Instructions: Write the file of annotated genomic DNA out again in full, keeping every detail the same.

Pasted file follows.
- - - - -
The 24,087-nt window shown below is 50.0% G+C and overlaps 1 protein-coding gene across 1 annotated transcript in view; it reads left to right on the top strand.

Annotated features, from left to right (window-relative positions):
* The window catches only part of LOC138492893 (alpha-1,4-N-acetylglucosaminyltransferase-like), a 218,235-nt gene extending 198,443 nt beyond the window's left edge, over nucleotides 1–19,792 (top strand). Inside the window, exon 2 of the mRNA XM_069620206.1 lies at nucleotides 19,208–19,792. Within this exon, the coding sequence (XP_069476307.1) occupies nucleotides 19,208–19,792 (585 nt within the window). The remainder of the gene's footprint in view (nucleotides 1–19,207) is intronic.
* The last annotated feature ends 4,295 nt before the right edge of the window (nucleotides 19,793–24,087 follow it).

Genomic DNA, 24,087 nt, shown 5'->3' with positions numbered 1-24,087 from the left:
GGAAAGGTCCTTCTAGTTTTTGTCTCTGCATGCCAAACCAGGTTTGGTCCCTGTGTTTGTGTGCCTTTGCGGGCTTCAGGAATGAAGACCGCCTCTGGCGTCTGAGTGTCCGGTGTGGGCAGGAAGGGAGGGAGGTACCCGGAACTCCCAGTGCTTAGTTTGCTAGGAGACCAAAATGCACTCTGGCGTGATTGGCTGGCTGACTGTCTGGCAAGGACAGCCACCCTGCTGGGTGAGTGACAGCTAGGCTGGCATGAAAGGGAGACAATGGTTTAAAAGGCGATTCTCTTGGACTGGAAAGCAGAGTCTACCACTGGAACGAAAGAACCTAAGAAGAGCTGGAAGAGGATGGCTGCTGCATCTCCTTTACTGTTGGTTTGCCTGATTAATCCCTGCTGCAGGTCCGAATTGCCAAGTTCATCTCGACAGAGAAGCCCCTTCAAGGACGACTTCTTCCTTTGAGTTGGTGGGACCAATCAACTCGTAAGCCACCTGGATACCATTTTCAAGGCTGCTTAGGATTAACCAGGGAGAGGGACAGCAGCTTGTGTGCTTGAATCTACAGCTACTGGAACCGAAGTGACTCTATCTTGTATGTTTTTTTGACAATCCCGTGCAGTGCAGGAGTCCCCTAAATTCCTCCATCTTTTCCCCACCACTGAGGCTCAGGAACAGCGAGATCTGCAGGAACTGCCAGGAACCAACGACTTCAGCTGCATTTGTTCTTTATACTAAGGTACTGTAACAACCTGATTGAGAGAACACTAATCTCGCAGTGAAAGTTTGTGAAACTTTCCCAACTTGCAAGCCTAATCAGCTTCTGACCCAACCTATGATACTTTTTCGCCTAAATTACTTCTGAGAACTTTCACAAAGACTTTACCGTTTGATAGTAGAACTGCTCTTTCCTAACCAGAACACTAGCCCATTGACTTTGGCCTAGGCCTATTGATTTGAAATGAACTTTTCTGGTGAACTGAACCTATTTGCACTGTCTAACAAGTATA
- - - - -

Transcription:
The 24,087-nt window shown below is 50.0% G+C and overlaps 1 protein-coding gene across 1 annotated transcript in view; it reads left to right on the top strand.

Annotated features, from left to right (window-relative positions):
* The window catches only part of LOC138492893 (alpha-1,4-N-acetylglucosaminyltransferase-like), a 218,235-nt gene extending 198,443 nt beyond the window's left edge, over nucleotides 1–19,792 (top strand). Inside the window, exon 2 of the mRNA XM_069620206.1 lies at nucleotides 19,208–19,792. Within this exon, the coding sequence (XP_069476307.1) occupies nucleotides 19,208–19,792 (585 nt within the window). The remainder of the gene's footprint in view (nucleotides 1–19,207) is intronic.
* The last annotated feature ends 4,295 nt before the right edge of the window (nucleotides 19,793–24,087 follow it).

Genomic DNA, 24,087 nt, shown 5'->3' with positions numbered 1-24,087 from the left:
GGAAAGGTCCTTCTAGTTTTTGTCTCTGCATGCCAAACCAGGTTTGGTCCCTGTGTTTGTGTGCCTTTGCGGGCTTCAGGAATGAAGACCGCCTCTGGCGTCTGAGTGTCCGGTGTGGGCAGGAAGGGAGGGAGGTACCCGGAACTCCCAGTGCTTAGTTTGCTAGGAGACCAAAATGCACTCTGGCGTGATTGGCTGGCTGACTGTCTGGCAAGGACAGCCACCCTGCTGGGTGAGTGACAGCTAGGCTGGCATGAAAGGGAGACAATGGTTTAAAAGGCGATTCTCTTGGACTGGAAAGCAGAGTCTACCACTGGAACGAAAGAACCTAAGAAGAGCTGGAAGAGGATGGCTGCTGCATCTCCTTTACTGTTGGTTTGCCTGATTAATCCCTGCTGCAGGTCCGAATTGCCAAGTTCATCTCGACAGAGAAGCCCCTTCAAGGACGACTTCTTCCTTTGAGTTGGTGGGACCAATCAACTCGTAAGCCACCTGGATACCATTTTCAAGGCTGCTTAGGATTAACCAGGGAGAGGGACAGCAGCTTGTGTGCTTGAATCTACAGCTACTGGAACCGAAGTGACTCTATCTTGTATGTTTTTTTGACAATCCCGTGCAGTGCAGGAGTCCCCTAAATTCCTCCATCTTTTCCCCACCACTGAGGCTCAGGAACAGCGAGATCTGCAGGAACTGCCAGGAACCAACGACTTCAGCTGCATTTGTTCTTTATACTAAGGTACTGTAACAACCTGATTGAGAGAACACTAATCTCGCAGTGAAAGTTTGTGAAACTTTCCCAACTTGCAAGCCTAATCAGCTTCTGACCCAACCTATGATACTTTTTCGCCTAAATTACTTCTGAGAACTTTCACAAAGACTTTACCGTTTGATAGTAGAACTGCTCTTTCCTAACCAGAACACTAGCCCATTGACTTTGGCCTAGGCCTATTGATTTGAAATGAACTTTTCTGGTGAACTGAACCTATTTGCACTGTCTAACAAGTATA